Quantum electrodynamics (QED) is based on $U(1)$ symmetry. What happens to this symmetry in classical electrodynamics?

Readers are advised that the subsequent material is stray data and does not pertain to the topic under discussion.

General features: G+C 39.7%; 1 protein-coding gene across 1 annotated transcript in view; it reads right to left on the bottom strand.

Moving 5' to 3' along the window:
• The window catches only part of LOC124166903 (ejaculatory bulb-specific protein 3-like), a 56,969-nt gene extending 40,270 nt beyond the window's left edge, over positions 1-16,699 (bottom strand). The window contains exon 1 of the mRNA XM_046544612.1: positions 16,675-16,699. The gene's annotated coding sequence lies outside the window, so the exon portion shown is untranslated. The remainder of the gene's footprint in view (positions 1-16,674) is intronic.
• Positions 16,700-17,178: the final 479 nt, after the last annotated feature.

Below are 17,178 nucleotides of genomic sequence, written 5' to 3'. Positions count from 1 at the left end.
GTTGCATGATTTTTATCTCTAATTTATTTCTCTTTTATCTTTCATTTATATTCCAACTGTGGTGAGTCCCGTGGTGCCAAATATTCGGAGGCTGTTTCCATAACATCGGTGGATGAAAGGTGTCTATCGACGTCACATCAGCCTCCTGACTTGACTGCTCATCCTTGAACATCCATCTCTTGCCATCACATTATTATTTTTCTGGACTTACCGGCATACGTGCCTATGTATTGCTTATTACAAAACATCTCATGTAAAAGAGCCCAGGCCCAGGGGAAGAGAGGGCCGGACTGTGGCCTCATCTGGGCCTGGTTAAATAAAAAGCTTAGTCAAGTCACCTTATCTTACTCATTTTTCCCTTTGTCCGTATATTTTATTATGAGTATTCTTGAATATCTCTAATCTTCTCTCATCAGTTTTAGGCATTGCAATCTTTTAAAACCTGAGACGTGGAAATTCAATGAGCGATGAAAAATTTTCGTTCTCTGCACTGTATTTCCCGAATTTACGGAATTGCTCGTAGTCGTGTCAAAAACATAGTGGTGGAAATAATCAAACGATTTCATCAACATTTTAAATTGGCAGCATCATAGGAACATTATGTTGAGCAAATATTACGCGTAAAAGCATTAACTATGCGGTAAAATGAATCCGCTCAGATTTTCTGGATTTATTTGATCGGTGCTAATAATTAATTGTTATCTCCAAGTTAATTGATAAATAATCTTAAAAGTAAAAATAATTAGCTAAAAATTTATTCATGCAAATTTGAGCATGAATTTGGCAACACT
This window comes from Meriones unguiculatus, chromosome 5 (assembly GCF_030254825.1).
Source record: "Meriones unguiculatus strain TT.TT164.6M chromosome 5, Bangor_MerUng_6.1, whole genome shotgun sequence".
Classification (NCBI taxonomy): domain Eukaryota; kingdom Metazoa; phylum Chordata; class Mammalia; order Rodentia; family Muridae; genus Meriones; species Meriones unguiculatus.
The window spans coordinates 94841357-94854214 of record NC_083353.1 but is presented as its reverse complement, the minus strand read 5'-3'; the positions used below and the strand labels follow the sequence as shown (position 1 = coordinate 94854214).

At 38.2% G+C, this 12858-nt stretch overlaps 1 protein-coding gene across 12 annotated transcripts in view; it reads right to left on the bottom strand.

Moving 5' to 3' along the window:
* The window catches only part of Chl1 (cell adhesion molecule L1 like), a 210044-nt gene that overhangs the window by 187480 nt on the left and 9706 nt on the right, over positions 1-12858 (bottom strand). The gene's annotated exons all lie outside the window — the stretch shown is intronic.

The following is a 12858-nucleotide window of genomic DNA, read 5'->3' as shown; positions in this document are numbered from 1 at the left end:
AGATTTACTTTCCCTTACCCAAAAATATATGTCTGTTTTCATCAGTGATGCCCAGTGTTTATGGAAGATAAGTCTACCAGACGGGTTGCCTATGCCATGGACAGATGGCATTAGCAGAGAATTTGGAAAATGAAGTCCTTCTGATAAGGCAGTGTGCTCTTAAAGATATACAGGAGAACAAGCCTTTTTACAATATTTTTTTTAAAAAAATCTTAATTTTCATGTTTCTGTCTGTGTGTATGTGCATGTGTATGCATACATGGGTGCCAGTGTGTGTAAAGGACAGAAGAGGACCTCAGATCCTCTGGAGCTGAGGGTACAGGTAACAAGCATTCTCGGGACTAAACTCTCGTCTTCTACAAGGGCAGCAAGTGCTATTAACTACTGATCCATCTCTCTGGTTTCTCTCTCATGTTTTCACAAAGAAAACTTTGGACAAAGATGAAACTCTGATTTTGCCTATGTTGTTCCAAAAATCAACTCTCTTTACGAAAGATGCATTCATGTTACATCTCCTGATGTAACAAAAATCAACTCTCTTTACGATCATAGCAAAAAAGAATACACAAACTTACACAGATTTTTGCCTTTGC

Addendum The books on classical electrodynamics such as J. D. Jackson, does not mention about $U(1)$ symmetry in the context of gauge invariance (as far as I know). Gauge invariance is simply understood, in classical electrodynamics books, as the invariance of Maxwell's equations under $A_\mu\to A_\mu+\partial_\mu\chi(x)$. There is no sign of U(1) invariance that I can discover here. On the other hand, when something like Dirac equation or Dirac field is brought into the scene then the implementation U(1) transformation is clear. But that is always discussed in quantum field theory books. It appears that it is essential to have a Dirac field to understand U(1) symmetry. So the question is whether it is possible to understand the existence of U(1) symmetry in classical electrodynamics without bringing in the Dirac field into the picture?